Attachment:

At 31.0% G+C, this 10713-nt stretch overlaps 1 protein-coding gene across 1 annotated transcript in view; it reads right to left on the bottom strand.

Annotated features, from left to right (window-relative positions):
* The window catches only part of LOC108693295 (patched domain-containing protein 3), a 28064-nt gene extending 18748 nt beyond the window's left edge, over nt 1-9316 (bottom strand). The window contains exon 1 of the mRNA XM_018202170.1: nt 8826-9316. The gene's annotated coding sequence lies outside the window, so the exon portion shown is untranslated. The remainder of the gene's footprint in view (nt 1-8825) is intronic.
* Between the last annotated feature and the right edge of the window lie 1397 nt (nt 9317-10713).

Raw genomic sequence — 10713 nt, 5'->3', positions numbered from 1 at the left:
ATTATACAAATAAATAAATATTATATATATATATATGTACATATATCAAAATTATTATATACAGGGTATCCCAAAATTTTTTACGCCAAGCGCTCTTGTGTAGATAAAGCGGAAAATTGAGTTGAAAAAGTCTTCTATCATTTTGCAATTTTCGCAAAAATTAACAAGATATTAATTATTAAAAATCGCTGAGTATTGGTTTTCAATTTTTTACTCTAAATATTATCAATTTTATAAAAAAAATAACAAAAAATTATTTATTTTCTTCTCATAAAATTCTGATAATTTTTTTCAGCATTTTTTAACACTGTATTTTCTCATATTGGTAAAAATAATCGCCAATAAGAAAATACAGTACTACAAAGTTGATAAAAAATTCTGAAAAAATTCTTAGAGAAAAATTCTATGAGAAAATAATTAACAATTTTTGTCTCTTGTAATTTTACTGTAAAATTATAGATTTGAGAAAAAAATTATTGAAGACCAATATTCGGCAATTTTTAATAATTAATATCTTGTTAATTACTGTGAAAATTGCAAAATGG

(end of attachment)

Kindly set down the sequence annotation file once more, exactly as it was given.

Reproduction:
At 31.0% G+C, this 10713-nt stretch overlaps 1 protein-coding gene across 1 annotated transcript in view; it reads right to left on the bottom strand.

Annotated features, from left to right (window-relative positions):
* The window catches only part of LOC108693295 (patched domain-containing protein 3), a 28064-nt gene extending 18748 nt beyond the window's left edge, over nt 1-9316 (bottom strand). The window contains exon 1 of the mRNA XM_018202170.1: nt 8826-9316. The gene's annotated coding sequence lies outside the window, so the exon portion shown is untranslated. The remainder of the gene's footprint in view (nt 1-8825) is intronic.
* Between the last annotated feature and the right edge of the window lie 1397 nt (nt 9317-10713).

Raw genomic sequence — 10713 nt, 5'->3', positions numbered from 1 at the left:
ATTATACAAATAAATAAATATTATATATATATATATGTACATATATCAAAATTATTATATACAGGGTATCCCAAAATTTTTTACGCCAAGCGCTCTTGTGTAGATAAAGCGGAAAATTGAGTTGAAAAAGTCTTCTATCATTTTGCAATTTTCGCAAAAATTAACAAGATATTAATTATTAAAAATCGCTGAGTATTGGTTTTCAATTTTTTACTCTAAATATTATCAATTTTATAAAAAAAATAACAAAAAATTATTTATTTTCTTCTCATAAAATTCTGATAATTTTTTTCAGCATTTTTTAACACTGTATTTTCTCATATTGGTAAAAATAATCGCCAATAAGAAAATACAGTACTACAAAGTTGATAAAAAATTCTGAAAAAATTCTTAGAGAAAAATTCTATGAGAAAATAATTAACAATTTTTGTCTCTTGTAATTTTACTGTAAAATTATAGATTTGAGAAAAAAATTATTGAAGACCAATATTCGGCAATTTTTAATAATTAATATCTTGTTAATTACTGTGAAAATTGCAAAATGG